Background: Induction of allergen-specific IgG(4) antibodies is the most consistent immunological finding in immunotherapy trials. However, quantitative assessments of IgG(4) antibodies have not proven beneficial in evaluating clinical changes during or after immunotherapy. In the current study, we investigated the relationship between clinical outcome and allergen-specific IgG(4) titres or functional antibody responses following immunotherapy. We hypothesized that functional assays of serum IgG-associated inhibitory activity such as inhibition of IgE-allergen interactions (IgE-blocking factor) and inhibition of CD23-dependent IgE-facilitated allergen binding (IgE-FAB) correlate more closely with clinical outcome and may be biomarkers of clinical response.
Methods: In an 8-month dose-response randomized double-blind placebo-controlled study, 221 polysensitized subjects with severe seasonal rhinitis received Alutard SQ, Phleum pratense 100,000 SQ-U, 10,000 SQ-U or placebo injections. Serum specimens were collected before treatment, after up-dosing, during the peak season and at the end of the study. Allergen-specific IgG(4) titres and IgG-associated inhibitory activity were evaluated.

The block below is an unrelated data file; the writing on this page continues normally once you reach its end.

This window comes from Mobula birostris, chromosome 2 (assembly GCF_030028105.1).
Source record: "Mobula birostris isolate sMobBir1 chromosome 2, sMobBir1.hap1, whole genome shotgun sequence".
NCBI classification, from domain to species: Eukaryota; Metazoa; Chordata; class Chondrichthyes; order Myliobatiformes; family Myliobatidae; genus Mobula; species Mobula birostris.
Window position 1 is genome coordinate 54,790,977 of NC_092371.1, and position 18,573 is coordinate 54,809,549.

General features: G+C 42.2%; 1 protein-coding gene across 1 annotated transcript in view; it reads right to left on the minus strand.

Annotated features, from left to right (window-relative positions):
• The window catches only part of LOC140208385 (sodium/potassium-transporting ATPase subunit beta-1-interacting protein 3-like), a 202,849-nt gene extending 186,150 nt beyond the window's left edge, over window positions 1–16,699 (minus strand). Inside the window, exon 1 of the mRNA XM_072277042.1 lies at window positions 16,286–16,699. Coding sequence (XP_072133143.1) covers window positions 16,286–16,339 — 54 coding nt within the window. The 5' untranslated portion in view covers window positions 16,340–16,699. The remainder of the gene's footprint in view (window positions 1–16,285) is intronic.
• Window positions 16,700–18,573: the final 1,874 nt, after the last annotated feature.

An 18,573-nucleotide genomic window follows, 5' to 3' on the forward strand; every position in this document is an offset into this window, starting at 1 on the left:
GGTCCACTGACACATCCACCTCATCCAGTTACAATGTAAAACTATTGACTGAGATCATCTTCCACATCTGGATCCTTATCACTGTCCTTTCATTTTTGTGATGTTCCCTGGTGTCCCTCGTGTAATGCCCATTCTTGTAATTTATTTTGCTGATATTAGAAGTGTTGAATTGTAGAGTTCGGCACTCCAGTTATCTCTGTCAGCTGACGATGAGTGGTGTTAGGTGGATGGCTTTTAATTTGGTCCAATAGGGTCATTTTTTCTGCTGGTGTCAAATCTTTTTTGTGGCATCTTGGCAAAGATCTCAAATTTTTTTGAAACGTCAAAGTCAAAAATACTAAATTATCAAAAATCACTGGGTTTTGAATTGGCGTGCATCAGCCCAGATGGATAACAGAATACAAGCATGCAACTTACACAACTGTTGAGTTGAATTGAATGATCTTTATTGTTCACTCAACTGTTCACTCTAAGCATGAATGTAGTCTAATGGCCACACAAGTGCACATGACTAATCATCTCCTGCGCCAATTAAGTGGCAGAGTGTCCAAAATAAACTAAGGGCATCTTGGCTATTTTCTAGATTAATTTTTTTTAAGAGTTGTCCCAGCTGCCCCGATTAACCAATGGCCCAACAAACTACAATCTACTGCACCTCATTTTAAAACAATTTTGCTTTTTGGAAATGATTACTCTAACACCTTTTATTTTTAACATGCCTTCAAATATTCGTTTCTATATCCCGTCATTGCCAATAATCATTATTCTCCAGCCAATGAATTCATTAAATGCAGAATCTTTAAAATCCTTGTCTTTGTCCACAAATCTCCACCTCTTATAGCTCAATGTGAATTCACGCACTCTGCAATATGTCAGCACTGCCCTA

Results: A time- and dose-dependent increase in serum inhibitory activity for both the IgE-blocking factor and IgE-FAB was observed, which paralleled increases in grass pollen-specific IgG(4) antibodies. A modest but significant inverse relationship was demonstrated between postimmunotherapy serum inhibitory activity and combined symptom-rescue medication scores (IgE-FAB: r = -0.25, P = 0.0002; IgE-blocking factor: r = -0.28, P < 0.0001), whereas this was not observed for immunoreactive IgG(4) levels (r = -0.11, P = 0.12).
Conclusions: Functional assays of inhibitory IgG(4) and IgE-blocking factor may be more useful surrogates of clinical response than IgG(4). Whether these antibody effects may serve as predictive biomarkers of clinical efficacy in individual patients requires further investigation.
© 2011 John Wiley & Sons A/S.